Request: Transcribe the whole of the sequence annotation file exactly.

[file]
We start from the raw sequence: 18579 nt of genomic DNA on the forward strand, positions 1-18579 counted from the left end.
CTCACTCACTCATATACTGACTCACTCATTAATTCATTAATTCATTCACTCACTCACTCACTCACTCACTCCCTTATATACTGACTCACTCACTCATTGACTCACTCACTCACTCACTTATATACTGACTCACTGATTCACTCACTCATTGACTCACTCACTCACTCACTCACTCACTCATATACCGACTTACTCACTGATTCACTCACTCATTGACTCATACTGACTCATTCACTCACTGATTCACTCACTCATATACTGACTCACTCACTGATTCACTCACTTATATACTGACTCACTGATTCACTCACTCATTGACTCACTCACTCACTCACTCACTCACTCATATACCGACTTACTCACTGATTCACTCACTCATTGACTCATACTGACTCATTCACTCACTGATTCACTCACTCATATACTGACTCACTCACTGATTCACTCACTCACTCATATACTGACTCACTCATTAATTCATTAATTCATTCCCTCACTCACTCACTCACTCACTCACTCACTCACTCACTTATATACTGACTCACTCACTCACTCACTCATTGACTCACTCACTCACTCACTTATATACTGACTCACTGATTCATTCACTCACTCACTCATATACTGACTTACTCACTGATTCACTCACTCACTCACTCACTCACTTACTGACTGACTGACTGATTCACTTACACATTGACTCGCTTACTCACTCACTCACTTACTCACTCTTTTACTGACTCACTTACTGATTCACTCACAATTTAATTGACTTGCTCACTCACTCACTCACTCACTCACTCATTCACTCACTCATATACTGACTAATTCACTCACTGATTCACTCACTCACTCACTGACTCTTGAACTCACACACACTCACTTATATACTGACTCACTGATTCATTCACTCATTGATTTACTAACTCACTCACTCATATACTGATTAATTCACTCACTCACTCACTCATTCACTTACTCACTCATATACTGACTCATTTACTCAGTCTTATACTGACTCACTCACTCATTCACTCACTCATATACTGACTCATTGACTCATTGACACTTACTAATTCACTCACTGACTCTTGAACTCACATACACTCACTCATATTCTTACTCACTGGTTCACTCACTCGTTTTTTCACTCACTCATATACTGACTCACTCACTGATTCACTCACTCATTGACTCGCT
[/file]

We start from the raw sequence: 18579 nt of genomic DNA on the forward strand, positions 1-18579 counted from the left end.
CTCACTCACTCATATACTGACTCACTCATTAATTCATTAATTCATTCACTCACTCACTCACTCACTCACTCCCTTATATACTGACTCACTCACTCATTGACTCACTCACTCACTCACTTATATACTGACTCACTGATTCACTCACTCATTGACTCACTCACTCACTCACTCACTCACTCATATACCGACTTACTCACTGATTCACTCACTCATTGACTCATACTGACTCATTCACTCACTGATTCACTCACTCATATACTGACTCACTCACTGATTCACTCACTTATATACTGACTCACTGATTCACTCACTCATTGACTCACTCACTCACTCACTCACTCACTCATATACCGACTTACTCACTGATTCACTCACTCATTGACTCATACTGACTCATTCACTCACTGATTCACTCACTCATATACTGACTCACTCACTGATTCACTCACTCACTCATATACTGACTCACTCATTAATTCATTAATTCATTCCCTCACTCACTCACTCACTCACTCACTCACTCACTCACTTATATACTGACTCACTCACTCACTCACTCATTGACTCACTCACTCACTCACTTATATACTGACTCACTGATTCATTCACTCACTCACTCATATACTGACTTACTCACTGATTCACTCACTCACTCACTCACTCACTTACTGACTGACTGACTGATTCACTTACACATTGACTCGCTTACTCACTCACTCACTTACTCACTCTTTTACTGACTCACTTACTGATTCACTCACAATTTAATTGACTTGCTCACTCACTCACTCACTCACTCACTCATTCACTCACTCATATACTGACTAATTCACTCACTGATTCACTCACTCACTCACTGACTCTTGAACTCACACACACTCACTTATATACTGACTCACTGATTCATTCACTCATTGATTTACTAACTCACTCACTCATATACTGATTAATTCACTCACTCACTCACTCATTCACTTACTCACTCATATACTGACTCATTTACTCAGTCTTATACTGACTCACTCACTCATTCACTCACTCATATACTGACTCATTGACTCATTGACACTTACTAATTCACTCACTGACTCTTGAACTCACATACACTCACTCATATTCTTACTCACTGGTTCACTCACTCGTTTTTTCACTCACTCATATACTGACTCACTCACTGATTCACTCACTCATTGACTCGCT